Find Your Purpose
This is the final bit of advice I’ll leave you with. Vulnerability and shame researcher, Brene Brown, has found that those who are most resilient to shame have a heavy dollop of spirituality in their lives. This does not mean one has to be religious–rather, they are part of something larger, something that they find worthy and even sacred. Finding something to fight for, to live for–a purpose in other words–can be of immense help to your mental health, because it gives meaning to one’s life and something to work toward.
I hope that helps at least someone out there. I leave you now with a verse from the Bible, my own faith tradition. I first encountered mention of this lovely poem when I was 10 in a moving scene from All The Weyrs of Pern by Anne McCaffrey. I later encountered them in an entire Star Trek: The Next Generation mini-series of novels set in the lead-up to Star Trek: Nemesis. I eventually learned of the greater context, and for some reason this lovely poem has been a source of repeated solace in difficult times and I have come to carry the message of these words deep in my heart:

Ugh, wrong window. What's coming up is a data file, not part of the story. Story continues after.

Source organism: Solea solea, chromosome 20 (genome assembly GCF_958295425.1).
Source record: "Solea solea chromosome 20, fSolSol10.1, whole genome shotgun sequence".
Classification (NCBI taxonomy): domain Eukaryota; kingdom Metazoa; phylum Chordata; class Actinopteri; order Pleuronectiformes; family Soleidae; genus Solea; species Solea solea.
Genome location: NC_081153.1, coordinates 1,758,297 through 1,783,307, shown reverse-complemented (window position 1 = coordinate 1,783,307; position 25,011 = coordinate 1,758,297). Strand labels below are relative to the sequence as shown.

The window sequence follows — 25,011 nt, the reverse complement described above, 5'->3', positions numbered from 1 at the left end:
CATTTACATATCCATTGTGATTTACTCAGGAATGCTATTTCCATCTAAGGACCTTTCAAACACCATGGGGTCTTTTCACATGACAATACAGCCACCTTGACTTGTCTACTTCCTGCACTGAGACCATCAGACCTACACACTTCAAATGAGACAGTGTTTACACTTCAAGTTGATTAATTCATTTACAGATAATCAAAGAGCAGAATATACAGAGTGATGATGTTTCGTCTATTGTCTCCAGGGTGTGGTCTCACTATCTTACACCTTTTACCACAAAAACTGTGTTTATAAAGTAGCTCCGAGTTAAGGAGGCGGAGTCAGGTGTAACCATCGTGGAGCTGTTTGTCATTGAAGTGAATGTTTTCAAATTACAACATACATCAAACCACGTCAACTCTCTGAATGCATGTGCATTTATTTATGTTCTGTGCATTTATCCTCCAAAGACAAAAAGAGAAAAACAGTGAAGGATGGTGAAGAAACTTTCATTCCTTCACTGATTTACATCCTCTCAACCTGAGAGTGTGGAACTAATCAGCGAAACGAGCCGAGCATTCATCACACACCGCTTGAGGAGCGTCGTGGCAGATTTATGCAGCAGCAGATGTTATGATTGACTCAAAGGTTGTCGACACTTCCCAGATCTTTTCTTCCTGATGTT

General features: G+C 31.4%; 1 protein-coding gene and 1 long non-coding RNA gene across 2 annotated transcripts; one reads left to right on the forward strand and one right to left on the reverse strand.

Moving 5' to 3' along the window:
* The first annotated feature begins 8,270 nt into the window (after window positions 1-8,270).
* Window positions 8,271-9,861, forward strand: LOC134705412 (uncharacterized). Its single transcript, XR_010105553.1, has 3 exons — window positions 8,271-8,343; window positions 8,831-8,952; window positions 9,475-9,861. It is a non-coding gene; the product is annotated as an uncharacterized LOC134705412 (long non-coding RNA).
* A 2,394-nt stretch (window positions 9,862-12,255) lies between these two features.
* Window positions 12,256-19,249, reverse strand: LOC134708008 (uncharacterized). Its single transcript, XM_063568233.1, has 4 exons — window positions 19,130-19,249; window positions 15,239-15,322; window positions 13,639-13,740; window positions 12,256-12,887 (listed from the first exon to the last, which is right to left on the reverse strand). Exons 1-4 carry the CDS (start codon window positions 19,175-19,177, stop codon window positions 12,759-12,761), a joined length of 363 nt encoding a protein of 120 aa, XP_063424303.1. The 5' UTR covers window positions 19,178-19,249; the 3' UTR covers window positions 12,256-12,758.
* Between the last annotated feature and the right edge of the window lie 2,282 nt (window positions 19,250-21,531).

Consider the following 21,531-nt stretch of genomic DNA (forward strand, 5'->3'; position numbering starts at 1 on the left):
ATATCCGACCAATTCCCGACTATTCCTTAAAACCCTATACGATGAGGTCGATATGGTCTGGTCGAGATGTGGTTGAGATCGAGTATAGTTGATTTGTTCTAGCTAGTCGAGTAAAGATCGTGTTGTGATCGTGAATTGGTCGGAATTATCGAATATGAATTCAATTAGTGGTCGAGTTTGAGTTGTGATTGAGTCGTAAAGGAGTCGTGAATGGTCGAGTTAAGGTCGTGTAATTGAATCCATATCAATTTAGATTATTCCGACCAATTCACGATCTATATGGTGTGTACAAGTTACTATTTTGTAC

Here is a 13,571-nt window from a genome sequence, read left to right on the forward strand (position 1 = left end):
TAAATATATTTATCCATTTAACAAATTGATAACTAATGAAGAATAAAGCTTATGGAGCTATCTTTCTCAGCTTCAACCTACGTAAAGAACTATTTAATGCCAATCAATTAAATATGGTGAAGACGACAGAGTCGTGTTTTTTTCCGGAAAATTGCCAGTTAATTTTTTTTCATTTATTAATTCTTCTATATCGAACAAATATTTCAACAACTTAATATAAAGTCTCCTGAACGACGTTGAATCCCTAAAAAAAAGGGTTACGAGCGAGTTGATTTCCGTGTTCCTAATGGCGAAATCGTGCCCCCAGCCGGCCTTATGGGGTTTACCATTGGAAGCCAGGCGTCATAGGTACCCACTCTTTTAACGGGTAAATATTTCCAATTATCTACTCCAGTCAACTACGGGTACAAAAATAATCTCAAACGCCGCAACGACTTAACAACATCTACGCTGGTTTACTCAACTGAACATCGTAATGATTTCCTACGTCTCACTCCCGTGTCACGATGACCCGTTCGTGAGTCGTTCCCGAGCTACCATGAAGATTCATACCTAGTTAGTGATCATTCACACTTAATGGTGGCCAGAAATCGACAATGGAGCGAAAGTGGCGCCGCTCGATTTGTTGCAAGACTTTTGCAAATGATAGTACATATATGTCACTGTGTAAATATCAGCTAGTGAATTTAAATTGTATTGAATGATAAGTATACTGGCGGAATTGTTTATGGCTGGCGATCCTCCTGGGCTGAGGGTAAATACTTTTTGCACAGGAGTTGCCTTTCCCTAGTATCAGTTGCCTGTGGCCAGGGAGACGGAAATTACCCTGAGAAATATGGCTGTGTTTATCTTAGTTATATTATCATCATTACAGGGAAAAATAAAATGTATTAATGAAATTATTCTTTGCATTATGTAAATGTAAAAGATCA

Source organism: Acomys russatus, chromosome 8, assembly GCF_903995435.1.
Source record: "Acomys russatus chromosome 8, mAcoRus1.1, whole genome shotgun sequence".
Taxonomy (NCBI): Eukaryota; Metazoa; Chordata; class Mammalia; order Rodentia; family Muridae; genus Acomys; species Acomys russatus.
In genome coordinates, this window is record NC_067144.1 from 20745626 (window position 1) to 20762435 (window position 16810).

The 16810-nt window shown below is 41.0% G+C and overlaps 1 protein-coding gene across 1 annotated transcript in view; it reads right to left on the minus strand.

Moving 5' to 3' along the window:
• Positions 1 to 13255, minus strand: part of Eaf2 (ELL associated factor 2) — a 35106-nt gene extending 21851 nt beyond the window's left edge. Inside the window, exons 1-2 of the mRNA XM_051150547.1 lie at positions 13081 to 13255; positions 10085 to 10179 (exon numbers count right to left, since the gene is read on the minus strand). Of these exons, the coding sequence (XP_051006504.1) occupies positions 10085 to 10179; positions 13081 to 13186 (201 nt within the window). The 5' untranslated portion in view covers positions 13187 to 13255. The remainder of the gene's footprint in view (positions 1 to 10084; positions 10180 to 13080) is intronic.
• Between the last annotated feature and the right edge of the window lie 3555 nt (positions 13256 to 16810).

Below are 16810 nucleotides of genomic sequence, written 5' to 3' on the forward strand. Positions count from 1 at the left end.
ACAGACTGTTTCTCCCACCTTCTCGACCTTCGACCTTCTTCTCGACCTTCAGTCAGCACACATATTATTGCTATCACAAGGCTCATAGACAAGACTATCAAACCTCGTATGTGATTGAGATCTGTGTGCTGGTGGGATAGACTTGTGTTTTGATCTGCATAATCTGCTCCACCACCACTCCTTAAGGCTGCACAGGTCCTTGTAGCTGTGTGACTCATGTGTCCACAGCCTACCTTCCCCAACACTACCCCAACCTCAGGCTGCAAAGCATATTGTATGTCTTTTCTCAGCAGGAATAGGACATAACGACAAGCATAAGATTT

“For everything there is a season and a time for every matter under heaven:
a time to be born, and a time to die;
a time to plant, and a time to pluck up what is planted;
a time to kill, and a time to heal;
a time to break down, and a time to build up;
a time to weep, and a time to laugh;
a time to mourn, and a time do dance;
a time to throw away stones, and a time to gather stones together;
a time to embrace, and a time to refrain from embracing;
a time to seek, and a time lose;
a time to keep, and a time to throw away;
a time to tear, and a time to sew;
a time to keep silence, and a time to speak
a time to love, and a time to hate;
a time for war and a time for peace.”
–Ecc 3:1-8, NRSV